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Lecture 7

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Department
Philosophy
Course
PHL202H5
Professor
Jon Rick
Semester
Fall

Description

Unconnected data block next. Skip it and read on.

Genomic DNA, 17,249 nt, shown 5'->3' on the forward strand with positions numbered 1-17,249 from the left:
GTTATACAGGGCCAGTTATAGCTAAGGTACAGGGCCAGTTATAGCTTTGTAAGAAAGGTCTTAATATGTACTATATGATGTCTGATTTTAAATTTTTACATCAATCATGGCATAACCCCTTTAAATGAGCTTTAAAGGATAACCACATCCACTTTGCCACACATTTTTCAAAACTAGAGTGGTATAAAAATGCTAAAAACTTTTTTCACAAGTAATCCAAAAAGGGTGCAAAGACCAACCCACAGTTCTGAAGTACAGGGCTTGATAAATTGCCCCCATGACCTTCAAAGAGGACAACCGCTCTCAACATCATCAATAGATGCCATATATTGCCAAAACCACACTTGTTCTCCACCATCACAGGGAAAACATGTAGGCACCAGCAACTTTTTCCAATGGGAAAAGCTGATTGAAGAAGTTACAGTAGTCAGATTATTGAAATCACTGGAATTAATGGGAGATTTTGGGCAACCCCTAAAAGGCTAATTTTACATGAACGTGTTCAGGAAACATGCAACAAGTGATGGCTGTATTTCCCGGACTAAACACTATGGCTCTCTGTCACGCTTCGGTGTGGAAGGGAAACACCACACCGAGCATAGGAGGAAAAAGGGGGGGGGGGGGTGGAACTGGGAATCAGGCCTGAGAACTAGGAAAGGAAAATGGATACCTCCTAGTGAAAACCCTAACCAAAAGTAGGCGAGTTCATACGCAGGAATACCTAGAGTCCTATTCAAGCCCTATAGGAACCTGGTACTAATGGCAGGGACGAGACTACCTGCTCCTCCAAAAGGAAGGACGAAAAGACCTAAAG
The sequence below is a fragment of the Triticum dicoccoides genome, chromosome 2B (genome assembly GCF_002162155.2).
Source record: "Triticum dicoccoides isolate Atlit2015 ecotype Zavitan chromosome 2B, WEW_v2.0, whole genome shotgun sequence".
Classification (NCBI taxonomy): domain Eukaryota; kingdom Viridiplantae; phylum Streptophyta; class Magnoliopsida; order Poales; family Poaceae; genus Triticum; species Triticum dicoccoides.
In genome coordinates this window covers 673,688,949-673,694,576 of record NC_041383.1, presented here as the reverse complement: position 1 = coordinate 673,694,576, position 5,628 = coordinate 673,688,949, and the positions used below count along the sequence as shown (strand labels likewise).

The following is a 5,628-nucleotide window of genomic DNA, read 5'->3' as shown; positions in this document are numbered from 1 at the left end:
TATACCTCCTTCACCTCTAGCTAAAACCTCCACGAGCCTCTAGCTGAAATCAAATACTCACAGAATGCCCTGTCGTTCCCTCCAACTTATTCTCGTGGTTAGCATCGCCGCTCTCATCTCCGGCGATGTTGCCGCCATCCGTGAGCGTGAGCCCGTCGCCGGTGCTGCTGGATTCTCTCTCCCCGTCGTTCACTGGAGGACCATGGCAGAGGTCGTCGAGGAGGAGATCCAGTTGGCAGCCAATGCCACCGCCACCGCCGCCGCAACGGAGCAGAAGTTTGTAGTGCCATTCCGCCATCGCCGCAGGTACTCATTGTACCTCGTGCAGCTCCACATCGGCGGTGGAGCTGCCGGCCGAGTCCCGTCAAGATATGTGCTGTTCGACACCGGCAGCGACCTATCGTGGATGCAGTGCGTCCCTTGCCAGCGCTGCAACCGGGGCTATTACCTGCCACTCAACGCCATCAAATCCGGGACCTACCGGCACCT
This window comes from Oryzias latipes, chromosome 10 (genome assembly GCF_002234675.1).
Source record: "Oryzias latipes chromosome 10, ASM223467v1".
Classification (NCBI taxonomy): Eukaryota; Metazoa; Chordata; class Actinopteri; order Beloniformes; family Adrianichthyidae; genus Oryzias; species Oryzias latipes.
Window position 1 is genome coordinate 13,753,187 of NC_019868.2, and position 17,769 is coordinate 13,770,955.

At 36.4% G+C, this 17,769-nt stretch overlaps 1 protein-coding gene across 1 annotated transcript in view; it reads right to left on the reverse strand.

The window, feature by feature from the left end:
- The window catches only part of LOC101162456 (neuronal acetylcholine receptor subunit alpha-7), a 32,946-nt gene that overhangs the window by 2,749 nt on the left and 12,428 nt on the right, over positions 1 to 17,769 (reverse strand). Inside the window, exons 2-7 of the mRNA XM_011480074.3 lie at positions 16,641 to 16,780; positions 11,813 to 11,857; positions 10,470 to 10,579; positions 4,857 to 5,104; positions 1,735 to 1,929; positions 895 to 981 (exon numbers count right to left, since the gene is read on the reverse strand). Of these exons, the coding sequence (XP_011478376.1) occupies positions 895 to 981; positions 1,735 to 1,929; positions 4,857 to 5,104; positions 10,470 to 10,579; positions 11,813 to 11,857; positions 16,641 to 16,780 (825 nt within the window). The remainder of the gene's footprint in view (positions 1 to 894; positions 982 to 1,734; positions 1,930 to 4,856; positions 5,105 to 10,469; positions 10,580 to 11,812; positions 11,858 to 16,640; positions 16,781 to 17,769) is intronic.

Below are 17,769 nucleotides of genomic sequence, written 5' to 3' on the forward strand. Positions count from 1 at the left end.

Crito  Never Violate any Laws  Conflicts with the apology 1. The case of the 10 generals (32b-c)  Athenians realized that the order of the council itself was illegal  When he refused he was standing by the law, not against it 2. The Case of the Leon from Salamis (32c-d)  Asked by the 30 tyrants who had taken over, and sends Socrates and others to bring Leon for his execution  Looks like a case of violating legal authority  A kin to breaking the law  Is it?  Tyrants weren’t a legitimate authority  Socrates is not doing wrong because he is under Athenian law  No contract with the tyrants, nothing binding him 3. Socrates’ reply to the Imagined Jury Verdict to cease Philosophizing (29c-d)  This is a situation in which they are discussing the possible penalty  Socrates says there is no way he would stop philosophizing  He said he would obey the god over them  He will disobey because he is following his god  Laws of Verdicts Argument (50a-b) – very important to the body of law. Without it there would be no penalty, and would lose efficacy 1. The law that verdicts should be carried out is fundamental to the whole system of law 2. Whoever attempts to disobey this law is attempting to destroy the entire system of laws 3. It would be wrong for Socrates to attempt to destroy the entire system of laws 4. It would be wrong for Socrates to attempt to disobey the law of verdicts 5. Attemptin
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